03 June 2012

The Essential Blender - Blender Book Review

I am a massive fan of Blender and I always like to promote it's use and features and the fact that it's open sourced and free (let's not forget the price!). All is not sweetness and light however; Blender is such a powerful and flexible piece of software that good documentation is essential. Unfortunately it is one of Blender's weak points; There is documentation in the form of Wiki Blender (wiki.blender.org) which is very good and updated often to reflect the new features of Blender; It is the official documentation source for all things Blender; Also there are many other Blender tutorial and video websites that have sprung up as Blender has become more popular; This is great when you know about them but if you are a totally new to Blender there is a good chance you will be unaware of these sources of information. Another problem that a lot of people new to Blender have is being overwhelmed by all the information in the wiki documentation. On top of that new users don't really want to be jumping to multiple different sites to learn their way through all the features that Blender has, they would much rather have printed material in the form of books that can guide the reader through the features of Blender in a controlled and ordered way. Although the wiki is excellent it is not complete in all areas and is sometimes not the easiest thing to read.

So no problems then, just get some good Blender book from your friendly book seller (Blender e-Shop) and get your reading head on, right? Because Blender has been around years and it's very powerful, as powerful if not more so than some of the biggest commercial 3D modellers on the planet and they have literally a forest load of books, surely Blender is in the same book laden position?

Unfortunately, no....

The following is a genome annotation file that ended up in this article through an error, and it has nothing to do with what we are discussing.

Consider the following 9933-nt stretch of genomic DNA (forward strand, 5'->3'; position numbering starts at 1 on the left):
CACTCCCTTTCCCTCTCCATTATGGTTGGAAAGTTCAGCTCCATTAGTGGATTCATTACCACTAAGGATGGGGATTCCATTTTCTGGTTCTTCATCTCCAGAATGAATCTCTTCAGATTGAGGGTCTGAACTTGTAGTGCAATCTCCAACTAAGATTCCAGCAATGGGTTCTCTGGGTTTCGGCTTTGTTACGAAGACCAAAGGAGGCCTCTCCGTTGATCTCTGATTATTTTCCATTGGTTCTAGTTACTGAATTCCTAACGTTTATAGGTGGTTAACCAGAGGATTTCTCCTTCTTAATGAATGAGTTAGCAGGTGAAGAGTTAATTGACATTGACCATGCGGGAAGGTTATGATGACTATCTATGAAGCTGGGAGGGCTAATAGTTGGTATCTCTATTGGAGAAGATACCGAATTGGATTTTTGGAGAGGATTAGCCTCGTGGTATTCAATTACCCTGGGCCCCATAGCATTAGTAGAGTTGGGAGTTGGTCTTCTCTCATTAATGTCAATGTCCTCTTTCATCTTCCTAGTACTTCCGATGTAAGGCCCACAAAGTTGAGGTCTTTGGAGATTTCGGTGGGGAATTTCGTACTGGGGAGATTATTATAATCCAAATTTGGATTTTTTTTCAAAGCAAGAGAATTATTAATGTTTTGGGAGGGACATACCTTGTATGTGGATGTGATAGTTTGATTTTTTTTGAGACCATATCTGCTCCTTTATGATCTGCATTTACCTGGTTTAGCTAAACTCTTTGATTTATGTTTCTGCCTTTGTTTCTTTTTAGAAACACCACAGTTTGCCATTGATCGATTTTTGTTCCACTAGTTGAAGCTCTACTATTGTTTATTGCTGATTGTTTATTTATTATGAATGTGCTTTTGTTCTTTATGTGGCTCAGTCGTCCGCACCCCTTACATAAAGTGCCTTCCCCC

A quick search of search of amazon's book section reveals the following books listed for Blender 3D:

3D Game Blender 2.0
Was first published on June 2002 and is currently unavailable, according to amazon.co.uk
The Official Blender Gamekit
Was first published on 30 Mar 2003
The Official Blender 2.3 Guide
Was first published on 30 June 2004
Introducing Character Animation with Blender
Was first published on 16 Feb 2007
Bounce, Tumble, and Splash!: Simulating the Physical World with Blender 3D
Pre-ordered not yet available
The Essential Blender: Guide to 3D Creation with the Open Source Suite Blender
Was first published on 19 Sep 2007
6 Books sold on amazon and of those "3D Game Blender 2.0", is no longer available, "The Official Blender Gamekit" and "The Official Blender 2.3 Guide" are so out of date with the current Blender version (2.45 when this article was written) as to be pointless to buy. That leaves 3 books, "Introducing Character Animation with Blender","Bounce, Tumble, and Splash!" and "The Essential Blender". Of the 3 books left worth getting 1 of them "Bounce, Tumble, and Splash!" is still only available in pre-order as it has not yet been released, I included it in the list of books worth getting because Tony Mullen is involved in it and anything he touches turns to gold. So when it is finally available I have no doubt it will be worth getting. After having started with 6 books we are now down to 2 books that you can actually buy that are worth getting, those being "Introducing Character Animation with Blender" and "The Essential Blender".

I'm half way through reading "Introducing Character Animation with Blender" and will do a full review of that book when I have read through it all, but so far it is an excellent book (another Tony Mullen success).

I have read all of "The Essential Blender" so I decided to give a review of this book.

First thing first is it's a paper back book having roughly 370 useful pages, split into 15 chapters. Given the name of the book and the fact that it only has 370 pages and 15 chapters it should be obvious that this is not a book which covers any topic in much depth; Rather it gives you enough information so that you can go out into the big wide wiki Blender world (wiki.blender.org) and other numerous Blender related websites such as www.blender.org and carry on learning more from these sites. This book is definitely aimed and both the complete Blender 3D beginner and the 3D modelling beginner in general. In the beginning chapters it explains in some amount of detail how to install Blender and where to get it. Then it moves on to describing all the usual 3D terms and concepts in a 3D world so that complete beginners to the 3D modelling are not completely lost. This is all very helpful, though I do wish there had been slightly more space and information devoted to explaining more concepts and terms, but on the whole it was enough to get a person started.